Potential Impact of Noncontrast Computed Tomography as Gatekeeper for Myocardial Perfusion Positron Emission Tomography in Patients Admitted to the Chest Pain Unit
Coronary Artery Disease
Tomography, X-Ray Computed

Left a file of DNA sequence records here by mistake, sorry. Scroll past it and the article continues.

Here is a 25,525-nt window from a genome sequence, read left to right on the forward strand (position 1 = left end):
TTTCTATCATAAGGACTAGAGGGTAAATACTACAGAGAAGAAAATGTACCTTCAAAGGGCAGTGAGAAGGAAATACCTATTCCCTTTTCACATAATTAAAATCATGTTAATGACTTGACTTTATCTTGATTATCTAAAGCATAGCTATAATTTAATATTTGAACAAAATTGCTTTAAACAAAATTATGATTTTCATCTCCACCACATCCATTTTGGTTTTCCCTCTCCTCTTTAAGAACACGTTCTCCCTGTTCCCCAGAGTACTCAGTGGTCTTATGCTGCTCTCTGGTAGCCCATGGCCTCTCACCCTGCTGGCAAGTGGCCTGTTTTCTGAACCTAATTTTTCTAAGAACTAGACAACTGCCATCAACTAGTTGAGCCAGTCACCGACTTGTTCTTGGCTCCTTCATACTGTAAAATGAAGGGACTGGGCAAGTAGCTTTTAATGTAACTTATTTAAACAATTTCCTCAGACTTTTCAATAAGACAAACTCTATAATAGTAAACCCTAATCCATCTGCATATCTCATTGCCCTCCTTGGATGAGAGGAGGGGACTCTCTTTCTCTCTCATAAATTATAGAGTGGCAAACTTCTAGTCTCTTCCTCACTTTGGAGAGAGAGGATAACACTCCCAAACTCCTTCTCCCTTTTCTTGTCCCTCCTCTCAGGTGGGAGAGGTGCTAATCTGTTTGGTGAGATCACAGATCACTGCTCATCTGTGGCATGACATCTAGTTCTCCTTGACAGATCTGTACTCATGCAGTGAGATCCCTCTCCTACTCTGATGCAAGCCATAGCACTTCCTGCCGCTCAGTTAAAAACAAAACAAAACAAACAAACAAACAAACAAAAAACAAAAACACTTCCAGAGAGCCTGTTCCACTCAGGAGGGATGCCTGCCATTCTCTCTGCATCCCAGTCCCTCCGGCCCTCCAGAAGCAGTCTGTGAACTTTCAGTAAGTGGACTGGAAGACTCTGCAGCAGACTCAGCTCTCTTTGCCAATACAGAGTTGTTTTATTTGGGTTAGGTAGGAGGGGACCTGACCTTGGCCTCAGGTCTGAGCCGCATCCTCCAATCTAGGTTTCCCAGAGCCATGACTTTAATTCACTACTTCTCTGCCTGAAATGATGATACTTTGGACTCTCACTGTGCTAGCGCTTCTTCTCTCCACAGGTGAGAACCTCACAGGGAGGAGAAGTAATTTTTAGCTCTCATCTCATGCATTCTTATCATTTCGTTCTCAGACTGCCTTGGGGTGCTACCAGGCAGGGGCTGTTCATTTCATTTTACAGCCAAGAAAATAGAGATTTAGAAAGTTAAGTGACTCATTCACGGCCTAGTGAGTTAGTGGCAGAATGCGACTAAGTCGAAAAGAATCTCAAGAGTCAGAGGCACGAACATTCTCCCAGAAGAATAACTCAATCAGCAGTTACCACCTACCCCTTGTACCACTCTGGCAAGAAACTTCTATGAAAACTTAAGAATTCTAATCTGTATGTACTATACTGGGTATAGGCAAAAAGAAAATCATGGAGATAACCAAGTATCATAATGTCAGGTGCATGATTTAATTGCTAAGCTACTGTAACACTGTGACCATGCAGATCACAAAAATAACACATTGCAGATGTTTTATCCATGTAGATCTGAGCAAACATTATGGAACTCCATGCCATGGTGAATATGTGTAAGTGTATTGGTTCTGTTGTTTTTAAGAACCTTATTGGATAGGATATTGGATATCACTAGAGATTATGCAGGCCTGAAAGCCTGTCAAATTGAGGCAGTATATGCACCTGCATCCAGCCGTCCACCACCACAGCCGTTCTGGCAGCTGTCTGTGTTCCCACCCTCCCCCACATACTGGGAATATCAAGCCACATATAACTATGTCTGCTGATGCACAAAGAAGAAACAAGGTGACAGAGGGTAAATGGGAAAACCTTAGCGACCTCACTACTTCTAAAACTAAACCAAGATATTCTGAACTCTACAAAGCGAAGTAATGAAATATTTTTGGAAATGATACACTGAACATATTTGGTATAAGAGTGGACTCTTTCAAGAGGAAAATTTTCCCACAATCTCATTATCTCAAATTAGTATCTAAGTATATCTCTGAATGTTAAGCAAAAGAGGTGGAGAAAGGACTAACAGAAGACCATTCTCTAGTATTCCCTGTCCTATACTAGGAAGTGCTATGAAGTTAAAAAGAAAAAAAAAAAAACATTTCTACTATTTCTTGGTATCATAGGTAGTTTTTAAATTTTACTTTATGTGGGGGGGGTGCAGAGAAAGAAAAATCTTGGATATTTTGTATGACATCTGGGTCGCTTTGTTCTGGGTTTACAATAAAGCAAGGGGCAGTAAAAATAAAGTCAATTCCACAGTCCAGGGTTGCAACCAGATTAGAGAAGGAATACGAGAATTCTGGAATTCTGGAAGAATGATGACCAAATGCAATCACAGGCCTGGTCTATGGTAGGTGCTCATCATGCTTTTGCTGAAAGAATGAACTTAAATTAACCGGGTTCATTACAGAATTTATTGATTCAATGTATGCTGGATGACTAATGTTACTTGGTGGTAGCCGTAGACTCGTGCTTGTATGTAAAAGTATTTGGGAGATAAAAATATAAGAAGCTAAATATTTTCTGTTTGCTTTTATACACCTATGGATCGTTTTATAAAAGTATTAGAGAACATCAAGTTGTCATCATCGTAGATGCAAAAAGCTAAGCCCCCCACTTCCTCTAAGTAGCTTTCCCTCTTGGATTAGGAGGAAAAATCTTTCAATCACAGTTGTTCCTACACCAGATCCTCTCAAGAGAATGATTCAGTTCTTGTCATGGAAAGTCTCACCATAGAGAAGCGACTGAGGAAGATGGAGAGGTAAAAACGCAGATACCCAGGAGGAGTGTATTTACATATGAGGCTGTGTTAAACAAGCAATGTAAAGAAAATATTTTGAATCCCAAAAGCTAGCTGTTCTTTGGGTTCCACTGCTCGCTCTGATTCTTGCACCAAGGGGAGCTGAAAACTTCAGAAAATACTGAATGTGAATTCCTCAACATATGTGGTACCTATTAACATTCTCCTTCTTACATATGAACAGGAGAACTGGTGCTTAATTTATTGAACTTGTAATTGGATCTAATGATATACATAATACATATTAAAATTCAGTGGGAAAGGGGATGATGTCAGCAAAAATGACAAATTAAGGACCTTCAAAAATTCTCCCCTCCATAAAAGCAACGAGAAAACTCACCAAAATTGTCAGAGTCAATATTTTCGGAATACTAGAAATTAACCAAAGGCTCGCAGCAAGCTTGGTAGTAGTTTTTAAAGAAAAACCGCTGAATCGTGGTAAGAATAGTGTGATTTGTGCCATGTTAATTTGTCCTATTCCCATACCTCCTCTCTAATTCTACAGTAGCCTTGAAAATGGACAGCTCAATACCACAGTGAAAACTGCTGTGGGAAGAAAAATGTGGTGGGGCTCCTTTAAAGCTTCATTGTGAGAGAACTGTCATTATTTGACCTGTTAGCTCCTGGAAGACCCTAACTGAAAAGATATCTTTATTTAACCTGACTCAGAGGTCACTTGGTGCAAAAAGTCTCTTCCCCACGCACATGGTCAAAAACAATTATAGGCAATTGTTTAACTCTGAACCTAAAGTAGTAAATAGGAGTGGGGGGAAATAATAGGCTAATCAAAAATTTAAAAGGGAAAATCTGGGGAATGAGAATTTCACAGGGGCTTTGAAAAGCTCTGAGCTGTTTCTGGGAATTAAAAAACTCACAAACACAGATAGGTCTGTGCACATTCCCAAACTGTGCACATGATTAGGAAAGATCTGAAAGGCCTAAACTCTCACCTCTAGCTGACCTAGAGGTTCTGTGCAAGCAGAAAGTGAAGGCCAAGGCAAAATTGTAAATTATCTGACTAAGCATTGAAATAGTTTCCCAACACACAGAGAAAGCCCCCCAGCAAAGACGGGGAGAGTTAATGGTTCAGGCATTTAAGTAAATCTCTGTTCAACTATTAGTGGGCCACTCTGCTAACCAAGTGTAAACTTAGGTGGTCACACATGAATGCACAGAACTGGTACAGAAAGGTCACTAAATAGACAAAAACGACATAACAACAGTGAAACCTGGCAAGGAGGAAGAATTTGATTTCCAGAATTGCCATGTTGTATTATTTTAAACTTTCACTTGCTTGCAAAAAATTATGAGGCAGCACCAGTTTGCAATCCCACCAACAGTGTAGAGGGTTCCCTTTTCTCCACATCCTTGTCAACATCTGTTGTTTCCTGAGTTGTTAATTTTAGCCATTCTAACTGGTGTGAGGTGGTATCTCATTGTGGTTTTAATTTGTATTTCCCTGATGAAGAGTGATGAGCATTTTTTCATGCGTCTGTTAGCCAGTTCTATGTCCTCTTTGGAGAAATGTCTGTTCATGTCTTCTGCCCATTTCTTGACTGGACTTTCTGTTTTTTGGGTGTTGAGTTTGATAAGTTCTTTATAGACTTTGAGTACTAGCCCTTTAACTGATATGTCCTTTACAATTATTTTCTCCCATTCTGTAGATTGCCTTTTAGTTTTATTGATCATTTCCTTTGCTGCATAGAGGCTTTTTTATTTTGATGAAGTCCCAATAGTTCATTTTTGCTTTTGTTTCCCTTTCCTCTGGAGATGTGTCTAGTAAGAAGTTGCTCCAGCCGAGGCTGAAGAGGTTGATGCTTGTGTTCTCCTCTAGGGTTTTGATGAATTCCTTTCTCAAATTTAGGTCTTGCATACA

We investigated the ability of coronary artery calcium (CAC) to predict a normal adenosine stress rubidium-82 (Rb-82) myocardial perfusion positron emission tomography (PET) in patients admitted to the chest pain unit. Eighty-four consecutive patients (33 men; mean age 62 +/- 14.8 years) with low to intermediate likelihood of coronary artery disease were included. A single noncontrast computed tomogram under shallow breathing was obtained for attenuation correction and to assess the presence of CAC. This was followed by a rest and adenosine stress dynamic Rb-82 emission PET. Computed tomography and PET images were interpreted independently. There was a high prevalence of risk factors (80% hypertension, 30% diabetes, 38% hypercholesterolemia, 13% smoking); prior coronary revascularization and myocardial infarction were present in 21% and 15% of the patients, respectively. The absence of CAC was associated with a normal adenosine stress Rb-82 myocardial perfusion PET in 34 of 34 patients, yielding a negative predictive value of 100%. The presence of CAC (50 of 84) was associated with a higher incidence of myocardial perfusion defects (13 of 50), yielding a positive predictive value of 26%. Sensitivity was 100% (13 of 13) and specificity was 48% (34 of 71). In conclusion, the absence of CAC is predictive of a normal adenosine stress Rb-82 myocardial perfusion PET in patients admitted to the chest pain unit. If these results are confirmed, myocardial perfusion imaging probably can be safely avoided in chest pain patients with negative CAC with low to intermediate pretest likelihood of disease. This approach may decrease overall radiation exposure and hospital time and prove to be cost effective.